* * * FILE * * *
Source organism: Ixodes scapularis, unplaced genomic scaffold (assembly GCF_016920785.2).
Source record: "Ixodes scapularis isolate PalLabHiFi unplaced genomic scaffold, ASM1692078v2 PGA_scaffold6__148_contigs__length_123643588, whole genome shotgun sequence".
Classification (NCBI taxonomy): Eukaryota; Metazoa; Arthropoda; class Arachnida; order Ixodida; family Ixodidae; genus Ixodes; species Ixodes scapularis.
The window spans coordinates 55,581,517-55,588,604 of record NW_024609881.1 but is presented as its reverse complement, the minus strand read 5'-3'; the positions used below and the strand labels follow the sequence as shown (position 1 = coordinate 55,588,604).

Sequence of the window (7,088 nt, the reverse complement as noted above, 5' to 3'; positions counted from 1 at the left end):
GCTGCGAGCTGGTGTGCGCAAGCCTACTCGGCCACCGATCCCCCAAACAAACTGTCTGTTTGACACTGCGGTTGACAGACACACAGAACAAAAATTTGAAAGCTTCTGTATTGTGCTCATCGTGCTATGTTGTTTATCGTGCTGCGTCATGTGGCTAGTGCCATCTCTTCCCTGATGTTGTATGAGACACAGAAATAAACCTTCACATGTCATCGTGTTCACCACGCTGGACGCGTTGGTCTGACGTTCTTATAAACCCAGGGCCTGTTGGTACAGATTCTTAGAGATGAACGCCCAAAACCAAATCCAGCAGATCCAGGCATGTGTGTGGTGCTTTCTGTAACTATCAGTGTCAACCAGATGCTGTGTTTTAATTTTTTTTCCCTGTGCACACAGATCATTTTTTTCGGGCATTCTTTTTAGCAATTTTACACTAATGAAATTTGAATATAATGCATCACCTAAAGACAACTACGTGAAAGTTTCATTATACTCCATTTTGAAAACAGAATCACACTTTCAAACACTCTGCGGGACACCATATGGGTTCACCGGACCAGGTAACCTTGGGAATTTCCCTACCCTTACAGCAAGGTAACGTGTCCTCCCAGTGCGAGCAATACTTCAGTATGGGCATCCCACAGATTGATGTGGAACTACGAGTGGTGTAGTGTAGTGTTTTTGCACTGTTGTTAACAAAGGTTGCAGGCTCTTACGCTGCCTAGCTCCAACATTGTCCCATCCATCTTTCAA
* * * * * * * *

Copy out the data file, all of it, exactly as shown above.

Source organism: Ixodes scapularis, unplaced genomic scaffold (assembly GCF_016920785.2).
Source record: "Ixodes scapularis isolate PalLabHiFi unplaced genomic scaffold, ASM1692078v2 PGA_scaffold6__148_contigs__length_123643588, whole genome shotgun sequence".
Classification (NCBI taxonomy): Eukaryota; Metazoa; Arthropoda; class Arachnida; order Ixodida; family Ixodidae; genus Ixodes; species Ixodes scapularis.
The window spans coordinates 55,581,517-55,588,604 of record NW_024609881.1 but is presented as its reverse complement, the minus strand read 5'-3'; the positions used below and the strand labels follow the sequence as shown (position 1 = coordinate 55,588,604).

Sequence of the window (7,088 nt, the reverse complement as noted above, 5' to 3'; positions counted from 1 at the left end):
GCTGCGAGCTGGTGTGCGCAAGCCTACTCGGCCACCGATCCCCCAAACAAACTGTCTGTTTGACACTGCGGTTGACAGACACACAGAACAAAAATTTGAAAGCTTCTGTATTGTGCTCATCGTGCTATGTTGTTTATCGTGCTGCGTCATGTGGCTAGTGCCATCTCTTCCCTGATGTTGTATGAGACACAGAAATAAACCTTCACATGTCATCGTGTTCACCACGCTGGACGCGTTGGTCTGACGTTCTTATAAACCCAGGGCCTGTTGGTACAGATTCTTAGAGATGAACGCCCAAAACCAAATCCAGCAGATCCAGGCATGTGTGTGGTGCTTTCTGTAACTATCAGTGTCAACCAGATGCTGTGTTTTAATTTTTTTTCCCTGTGCACACAGATCATTTTTTTCGGGCATTCTTTTTAGCAATTTTACACTAATGAAATTTGAATATAATGCATCACCTAAAGACAACTACGTGAAAGTTTCATTATACTCCATTTTGAAAACAGAATCACACTTTCAAACACTCTGCGGGACACCATATGGGTTCACCGGACCAGGTAACCTTGGGAATTTCCCTACCCTTACAGCAAGGTAACGTGTCCTCCCAGTGCGAGCAATACTTCAGTATGGGCATCCCACAGATTGATGTGGAACTACGAGTGGTGTAGTGTAGTGTTTTTGCACTGTTGTTAACAAAGGTTGCAGGCTCTTACGCTGCCTAGCTCCAACATTGTCCCATCCATCTTTCAA